Biodiversity Hotspots [UPSC]

Biodiversity Hotspots

Biodiversity Hotspots

  • Biodiversity hot spot concept by – Norman Myers in 1988.
  • Hot spots are the areas with high density of biodiversity or mega diversity which are
    most threatened at present. There are 35 hot spots in world, out of which two are
    located in India namely North-East Himalayas and Western Ghats.
  • Criteria –
    o Species endemism – it must contain at least 1,500 species of vascular plants (>
    0.5% of the world’s total) as endemics
    o Degree of threat – it has to have lost at least 70% of its original habitat.
  • Each biodiversity hot spot represents a remarkable universe of extraordinary floral and
    faunal endemicity.

Hottest hot spots

Hot spots which are much richer than others in terms of their number of endemics.
5 key factors determine the hotness of hotspot.

  • 1. Endemic plants
    2. Endemic vertebrates
    3. Endemic plants/area ratio (species per 100km
    2)
    4. Endemic vertebrate’s/area ratio (species per 100km
    2)
    5. Remaining primary vegetation as % of original extent

The eight hottest hot spots in terms of five factors

  • a. Madagascar
    b. Philippines
    c. Sundaland
    d. Brazil’s Atlantic Forest
    e. Caribbean
    f. Indo-Burma
    g. Western Ghats/Sri Lanka.

    h. Eastern Arc and Coastal Forests of Tanzania/Kenya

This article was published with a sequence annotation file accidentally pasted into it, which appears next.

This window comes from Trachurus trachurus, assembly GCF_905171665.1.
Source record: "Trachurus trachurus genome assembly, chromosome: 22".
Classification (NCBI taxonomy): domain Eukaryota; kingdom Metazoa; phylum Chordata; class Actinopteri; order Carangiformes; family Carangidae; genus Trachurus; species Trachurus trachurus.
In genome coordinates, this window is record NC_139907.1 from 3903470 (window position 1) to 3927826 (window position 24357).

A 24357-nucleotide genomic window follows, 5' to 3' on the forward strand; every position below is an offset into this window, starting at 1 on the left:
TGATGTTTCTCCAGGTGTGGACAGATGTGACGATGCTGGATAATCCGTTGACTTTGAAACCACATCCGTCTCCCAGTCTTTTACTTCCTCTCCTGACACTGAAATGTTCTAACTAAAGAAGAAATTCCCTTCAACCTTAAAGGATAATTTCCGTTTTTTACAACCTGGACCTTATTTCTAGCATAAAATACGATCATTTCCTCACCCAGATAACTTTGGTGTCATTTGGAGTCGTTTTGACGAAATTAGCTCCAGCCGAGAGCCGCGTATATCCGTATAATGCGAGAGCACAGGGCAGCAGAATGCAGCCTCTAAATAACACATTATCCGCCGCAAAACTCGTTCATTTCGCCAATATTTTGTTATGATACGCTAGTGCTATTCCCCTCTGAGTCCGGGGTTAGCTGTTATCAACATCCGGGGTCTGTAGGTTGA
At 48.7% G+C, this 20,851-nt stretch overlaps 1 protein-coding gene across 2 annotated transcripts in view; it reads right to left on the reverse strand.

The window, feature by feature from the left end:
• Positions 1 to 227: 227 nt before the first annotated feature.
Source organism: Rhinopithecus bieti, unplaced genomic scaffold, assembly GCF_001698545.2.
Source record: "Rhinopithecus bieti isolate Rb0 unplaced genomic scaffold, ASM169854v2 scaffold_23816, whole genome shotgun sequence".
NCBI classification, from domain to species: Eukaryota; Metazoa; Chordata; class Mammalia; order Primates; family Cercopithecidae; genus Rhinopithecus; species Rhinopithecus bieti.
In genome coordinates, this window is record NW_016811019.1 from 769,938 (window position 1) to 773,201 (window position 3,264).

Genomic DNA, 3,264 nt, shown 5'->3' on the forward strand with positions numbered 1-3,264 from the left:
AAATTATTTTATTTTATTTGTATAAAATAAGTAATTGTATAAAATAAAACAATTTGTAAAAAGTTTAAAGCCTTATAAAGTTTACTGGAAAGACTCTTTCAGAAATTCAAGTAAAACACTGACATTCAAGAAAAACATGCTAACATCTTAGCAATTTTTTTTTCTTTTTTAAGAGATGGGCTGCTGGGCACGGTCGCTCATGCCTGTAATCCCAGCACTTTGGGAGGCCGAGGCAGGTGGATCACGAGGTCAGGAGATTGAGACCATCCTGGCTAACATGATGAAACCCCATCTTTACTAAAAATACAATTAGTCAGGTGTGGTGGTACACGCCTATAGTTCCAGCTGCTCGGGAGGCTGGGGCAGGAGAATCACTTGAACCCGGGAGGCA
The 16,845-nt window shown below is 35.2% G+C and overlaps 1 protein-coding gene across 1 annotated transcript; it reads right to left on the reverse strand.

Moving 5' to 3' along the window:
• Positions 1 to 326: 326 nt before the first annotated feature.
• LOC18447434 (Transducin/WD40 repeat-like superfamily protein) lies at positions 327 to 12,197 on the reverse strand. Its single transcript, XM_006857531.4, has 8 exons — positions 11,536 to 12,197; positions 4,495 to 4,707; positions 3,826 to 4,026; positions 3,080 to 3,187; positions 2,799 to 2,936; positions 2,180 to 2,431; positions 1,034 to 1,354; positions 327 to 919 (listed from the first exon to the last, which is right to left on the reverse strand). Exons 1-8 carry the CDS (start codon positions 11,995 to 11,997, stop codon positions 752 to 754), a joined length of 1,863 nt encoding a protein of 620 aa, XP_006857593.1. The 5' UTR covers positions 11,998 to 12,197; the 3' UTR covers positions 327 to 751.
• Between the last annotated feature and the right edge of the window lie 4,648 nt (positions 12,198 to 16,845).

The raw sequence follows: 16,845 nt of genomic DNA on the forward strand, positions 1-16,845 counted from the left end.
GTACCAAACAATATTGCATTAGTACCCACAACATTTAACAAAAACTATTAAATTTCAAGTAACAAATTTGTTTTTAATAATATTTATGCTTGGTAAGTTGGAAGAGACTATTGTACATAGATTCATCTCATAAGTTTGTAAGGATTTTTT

Indian biodiversity hotspots

3 biodiversity hotspots in India

  • The Eastern Himalayas
  • Indo- Burma
  • The western Ghats & Sri Lanka

Eastern Himalayas hotspot

Region

Bhutan, NE India, Southern, eastern and central Nepal.
Rise of Himalayas resulted in diversity of ecosystems (both in vegetation and animals)

Biodiversity

They have no. of threatened species including One-horned Rhinoceros, the Wild Asian
Water buffalo.
10000 species of plants (1/3rd are endemic)
Even on highest riches of Himalayas plant species are found. Example – Ermania
Himalayensis. (6300 meters’ height)
Threatened bird species – Himalayan quail, Cheer pheasant, western tragopan.
Mammals – Golden langur, Himalayan tahr, Pygmy hog, Langurs, Asiatic wild dogs, sloth
bears, Gaurs, Sambar, Snow leopard, Black bear, Blue sheep, Takin, Gangetic dolphi,
wild water buffalo, swamp deer.

Indo – Burma

Region

North-Eastern India (south of Brahmaputra river), Myanmar, the southern part of
China’s Yunnan province, Lao People’s Democratic Republic, Cambodia, Vietnam and
Thailand.
Spread – 2 million square km.
Wide diversity of climate and habitat patterns.

Biodiversity

Deterioration of wilderness with faster pace.
Large mammals – Large-antlered muntjac, Annamite muntjac, Grey-shanked douc,
Annamite striped rabbit, Leaf deer, and the Saola.
Home to primate species – monkeys, langurs and gibbons
Endemic species – freshwater turtles.
1300 bird species – many threatened – white-eared night – heron, the grey-crowned
crocias, and the orange necked partridge.

Western Ghats and Sri Lanka

Region

Western ghat also known as “Sahyadri Hills”.
It encompasses the mountain forests in the SW parts of India and highlands of SW Sri
Lanka.
Extent – 1,82,500 square kms (originally), but due to tremendous population pressure,
now only 12,445 square km.
    o 6.8% in pristine condition.

Biodiversity

Wide variation of rainfall patterns produces a great variety of vegetation types.
It includes –

  • o Scrub forests – in low-lying rain shadow areas.